Podcast 51Revision #2, 4/29/2009 6:56 PM
Podcast 51Revision #10, 12/13/2009 6:38 PM
220.127.116.11: "Changed erroneous "Runner Radio" to correct "RunAs Radio". Hyperlinked "RunAs Radio" and "Serverfault"."
Spolsky: Edit me!Atwood: Edit me!
Pryor: Edit me!
Atwood: That's true...
Spolsky: And it's not analogue in the sense that there's no..when it goes from 3:12 to 3:13 as it will in a moment, there's no ambiguity as to when it happens, it's not gently shifting it just (popping noise) changes.
Atwood: Well I have a clock..sort of, clock fetish, I have a couple.
Atwood: I have a nixie clock, I have a pong..
Spolsky: What's a nixie clock?
Atwood: Nixie is like those old timey, like they would have on Soviet warships? Digital readout that's basically it's, it's hard to explain, it's basically...
Spolsky: Very analogue.
Atwood: Very analogue but it's as digital as you could get at the time.
Atwood: And that's known as a Nixie tube, basically a tube that has all the numbers in it, it's really cool!
Spolsky: Oh and they turn?
Atwood: No they don't turn! They just light up individually it's like neon...
Spolsky: OH! Oh yeah! It's like, in other words, every position has like a 1 2 3 4 5 6 7 8 9 0 neon thing?
Atwood: Yeah! Yes.
Spolsky: Oh that is awesome!
Atwood: It's really cool!
Pryor: What's it called then when they have the 8 and then it only lights up parts of the 8?
Atwood + Spolsky: Oh that's just LED
Atwood: LED's are good though
Spolsky: We went to, Michael and I just came from the Computer History Museum in Mountain View
Atwood: Yes! That's great, I'm glad you were able to go to that.
Pryor: An interesting part about that trip was the Joel had worked on every single computer in the museum.
Atwood: That's because he's very old.
Pryor: He could tell me how everything worked.
Spolsky: But the ones I had worked on …
Pryor: There was an Enigma machine and he's like
<lots of laughing>
Pryor: (in a silly voice) “When I was just a lad”
<lots more laughing>
Spolsky: They have a giant Babbage computer that they just built.
Pryor: Yes! He worked on one of those too!
Spolsky: Honestly, it looked like a spaghetti maker, it looks like you feed in the pasta dough on one side and it goes “raurourghrourghrough” and spaghetti comes spurting out the other side.
Pryor: It was kind of weird to see all that old equipment and just kinda get excited about it? I feel like such a nerd like “Oh my god! It's an Apple II GS” I remember my Apple II GS.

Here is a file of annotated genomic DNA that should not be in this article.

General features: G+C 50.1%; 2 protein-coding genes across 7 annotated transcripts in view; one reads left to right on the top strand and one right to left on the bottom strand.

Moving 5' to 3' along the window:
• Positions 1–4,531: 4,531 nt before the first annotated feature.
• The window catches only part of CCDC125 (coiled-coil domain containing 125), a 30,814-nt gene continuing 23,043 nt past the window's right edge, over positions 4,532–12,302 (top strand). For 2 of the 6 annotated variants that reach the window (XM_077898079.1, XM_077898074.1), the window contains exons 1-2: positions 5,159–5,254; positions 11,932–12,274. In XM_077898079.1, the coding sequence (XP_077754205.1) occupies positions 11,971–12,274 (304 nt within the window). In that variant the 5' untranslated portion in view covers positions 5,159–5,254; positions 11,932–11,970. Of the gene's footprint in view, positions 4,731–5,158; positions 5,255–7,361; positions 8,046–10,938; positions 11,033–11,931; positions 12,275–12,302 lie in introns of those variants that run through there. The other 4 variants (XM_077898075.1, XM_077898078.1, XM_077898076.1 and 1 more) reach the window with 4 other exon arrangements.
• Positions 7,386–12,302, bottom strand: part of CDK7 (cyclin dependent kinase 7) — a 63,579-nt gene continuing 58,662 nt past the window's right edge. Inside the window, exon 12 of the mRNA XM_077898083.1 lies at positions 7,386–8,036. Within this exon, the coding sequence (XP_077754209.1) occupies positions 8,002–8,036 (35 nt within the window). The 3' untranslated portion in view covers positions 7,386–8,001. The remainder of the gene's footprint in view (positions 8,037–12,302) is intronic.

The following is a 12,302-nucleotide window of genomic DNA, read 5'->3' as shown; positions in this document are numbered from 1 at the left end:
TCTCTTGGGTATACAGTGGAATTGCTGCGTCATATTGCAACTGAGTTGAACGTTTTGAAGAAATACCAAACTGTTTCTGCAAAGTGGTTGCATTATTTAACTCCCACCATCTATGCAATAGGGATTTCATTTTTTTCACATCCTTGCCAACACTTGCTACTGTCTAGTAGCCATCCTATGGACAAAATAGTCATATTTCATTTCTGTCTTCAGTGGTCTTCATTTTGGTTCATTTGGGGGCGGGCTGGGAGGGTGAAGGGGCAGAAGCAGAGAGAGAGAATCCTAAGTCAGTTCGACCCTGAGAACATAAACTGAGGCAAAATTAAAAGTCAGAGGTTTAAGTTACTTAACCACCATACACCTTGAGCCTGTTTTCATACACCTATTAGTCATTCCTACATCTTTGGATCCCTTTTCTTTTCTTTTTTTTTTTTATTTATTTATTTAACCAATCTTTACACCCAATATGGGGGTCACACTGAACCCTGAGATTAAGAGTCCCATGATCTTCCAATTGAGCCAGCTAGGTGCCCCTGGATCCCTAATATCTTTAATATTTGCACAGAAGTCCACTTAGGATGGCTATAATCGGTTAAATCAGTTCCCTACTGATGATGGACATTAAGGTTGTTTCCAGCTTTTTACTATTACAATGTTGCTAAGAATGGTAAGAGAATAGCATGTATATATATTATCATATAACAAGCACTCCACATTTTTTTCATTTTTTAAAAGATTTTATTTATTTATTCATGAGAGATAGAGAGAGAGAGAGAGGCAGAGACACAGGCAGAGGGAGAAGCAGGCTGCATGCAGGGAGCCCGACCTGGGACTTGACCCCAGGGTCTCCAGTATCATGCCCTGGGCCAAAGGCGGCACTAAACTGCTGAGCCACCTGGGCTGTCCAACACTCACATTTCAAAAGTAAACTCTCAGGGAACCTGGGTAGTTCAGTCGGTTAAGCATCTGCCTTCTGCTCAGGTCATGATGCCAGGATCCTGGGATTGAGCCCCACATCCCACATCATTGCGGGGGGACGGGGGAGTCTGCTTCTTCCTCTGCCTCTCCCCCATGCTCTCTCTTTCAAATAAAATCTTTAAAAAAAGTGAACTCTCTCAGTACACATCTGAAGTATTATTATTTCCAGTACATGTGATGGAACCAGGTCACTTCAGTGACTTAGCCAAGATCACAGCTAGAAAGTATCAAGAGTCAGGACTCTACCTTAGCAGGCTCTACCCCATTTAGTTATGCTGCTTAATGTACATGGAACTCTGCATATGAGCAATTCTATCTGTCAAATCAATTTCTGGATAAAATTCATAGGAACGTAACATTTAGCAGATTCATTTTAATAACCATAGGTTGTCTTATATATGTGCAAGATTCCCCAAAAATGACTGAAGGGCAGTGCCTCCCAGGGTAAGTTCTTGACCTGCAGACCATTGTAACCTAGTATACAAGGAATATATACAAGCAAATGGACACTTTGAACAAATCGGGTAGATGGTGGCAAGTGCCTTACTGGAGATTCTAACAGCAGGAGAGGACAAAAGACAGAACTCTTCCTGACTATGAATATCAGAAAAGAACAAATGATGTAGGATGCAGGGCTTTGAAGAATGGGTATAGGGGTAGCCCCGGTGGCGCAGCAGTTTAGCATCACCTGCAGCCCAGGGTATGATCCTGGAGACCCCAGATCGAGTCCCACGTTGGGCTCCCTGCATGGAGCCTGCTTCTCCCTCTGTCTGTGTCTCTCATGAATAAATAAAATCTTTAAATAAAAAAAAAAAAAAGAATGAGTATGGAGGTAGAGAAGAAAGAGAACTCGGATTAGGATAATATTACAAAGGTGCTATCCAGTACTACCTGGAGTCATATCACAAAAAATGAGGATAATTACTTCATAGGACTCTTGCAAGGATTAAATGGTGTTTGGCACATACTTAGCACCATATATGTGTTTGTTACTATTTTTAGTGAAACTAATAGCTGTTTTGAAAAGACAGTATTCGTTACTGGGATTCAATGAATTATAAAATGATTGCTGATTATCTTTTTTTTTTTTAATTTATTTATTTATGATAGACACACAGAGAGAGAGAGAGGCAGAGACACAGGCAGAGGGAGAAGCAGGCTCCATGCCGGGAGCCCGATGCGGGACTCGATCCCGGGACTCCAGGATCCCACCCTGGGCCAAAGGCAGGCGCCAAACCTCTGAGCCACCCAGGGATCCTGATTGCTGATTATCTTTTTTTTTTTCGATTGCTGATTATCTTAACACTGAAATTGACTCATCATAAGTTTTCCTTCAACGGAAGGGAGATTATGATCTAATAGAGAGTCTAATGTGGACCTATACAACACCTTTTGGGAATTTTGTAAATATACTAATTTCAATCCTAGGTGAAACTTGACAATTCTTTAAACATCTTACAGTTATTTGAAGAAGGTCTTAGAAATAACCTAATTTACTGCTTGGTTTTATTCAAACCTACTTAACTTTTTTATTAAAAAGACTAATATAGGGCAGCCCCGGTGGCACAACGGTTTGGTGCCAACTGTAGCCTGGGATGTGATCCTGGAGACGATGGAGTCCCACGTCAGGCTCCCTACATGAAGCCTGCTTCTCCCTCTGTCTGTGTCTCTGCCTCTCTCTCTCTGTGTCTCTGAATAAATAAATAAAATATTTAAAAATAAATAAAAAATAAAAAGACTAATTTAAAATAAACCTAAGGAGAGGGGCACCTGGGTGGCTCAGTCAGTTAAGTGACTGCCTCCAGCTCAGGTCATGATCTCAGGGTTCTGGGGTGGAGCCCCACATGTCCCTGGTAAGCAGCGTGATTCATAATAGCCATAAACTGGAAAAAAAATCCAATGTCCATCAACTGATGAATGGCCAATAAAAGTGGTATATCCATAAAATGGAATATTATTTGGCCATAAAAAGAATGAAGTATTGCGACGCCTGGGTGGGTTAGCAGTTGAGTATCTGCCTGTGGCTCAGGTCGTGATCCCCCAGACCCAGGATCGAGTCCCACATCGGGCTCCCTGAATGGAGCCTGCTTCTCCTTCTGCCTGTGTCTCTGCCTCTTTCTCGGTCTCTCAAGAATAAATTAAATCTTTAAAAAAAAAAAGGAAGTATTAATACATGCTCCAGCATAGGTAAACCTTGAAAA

Atwood: Yeah, they have like every computer ever, which is really cool.
Pryor: He was getting excited about the HP calculators, which is super nerdy.
Spolsky: Yes! I've used an HP35, HP65, and an HP 41C. Although not the 65 so much. But the 41C oh my god it had alphanumerics, it was LCD not LED – it had letters! On the display! It could say “Hello”, and NOT just by typing 07734
<all 3 laugh>
Spolsky: and holding it upside down!
Pryor: What other words can you write...you can write “Boobless” on a calculator
Spolsky: And “Shell oil”.
Spolsky: So what's new in the way of StackOverflow this week?
Atwood: Well you know it's odd sitting here with you guys and actually looking at you whilst we do the podcast, which is weird, for number one. Usually I'm just staring into the computer!
Atwood: And I'm not actually sitting in front of the computer which means I can't actually research
Pryor: You can use my computer if you want
Atwood: No, no, I don't need to, uh
Pryor: You've got StackOverflow memorised, at this point?
Atwood: So, those phrases, if you wanted to find them there was literally no way to.
Spolsky: But who wants to search the comments? They're just comments.
Atwood: Well that's what I thought too but I kept finding these comments that were really funny and really topical, to the point that I would like
Spolsky: You want to link to them.
Atwood: I didn't want to link to them per-Se, but I would actually enter them in twitter, because I thought they were so interesting and amusing
Atwood: And people seem to like them, they responded to them and I just found that the quality of comments was surprisingly high.
Atwood: And it deserved to be sort of
Spolsky: Elevated a little bit?
Atwood: Yeah, elevated a little bit!
Pryor: But technically you can go back to the old way if you want, you said. Are you going to allow that in the settings?
Atwood: Yeah, we're not big on preferences, I'm kinda down on preferences as a design technique?
Spolsky: You mean the user chooses their preferences?
Atwood: Yeah! I think that your default should be good enough for like, more than 95% of the people? Otherwise you're kind of screwing up.
Spolsky: Well anyway yeah..
Atwood: But in this case I actually believe that this is a preference that we will add to the system because you could make the argument that you really don't want to see comments unless they're really really good or maybe not even at all. So you can actually set the threshold at which they get escalated to the question page? Right now the threshold is 0 essentially, the last 5 comments will appear if there are 5 comments, and then..
Spolsky: You mean they don't, you no longer have to click to see them?
Atwood: Yes! You no longer have to click to see them, because what I found was that if I was interested enough to look at a question, I was interested enough to read pretty much every comment in the question, so the normal pattern for me at least was: Click on a question, and then click click click click click – expand all the comments.
Spolsky: That makes sense!
Atwood: As I'm reading and then I'm like, why do I keep doing that? That's just useless clicking!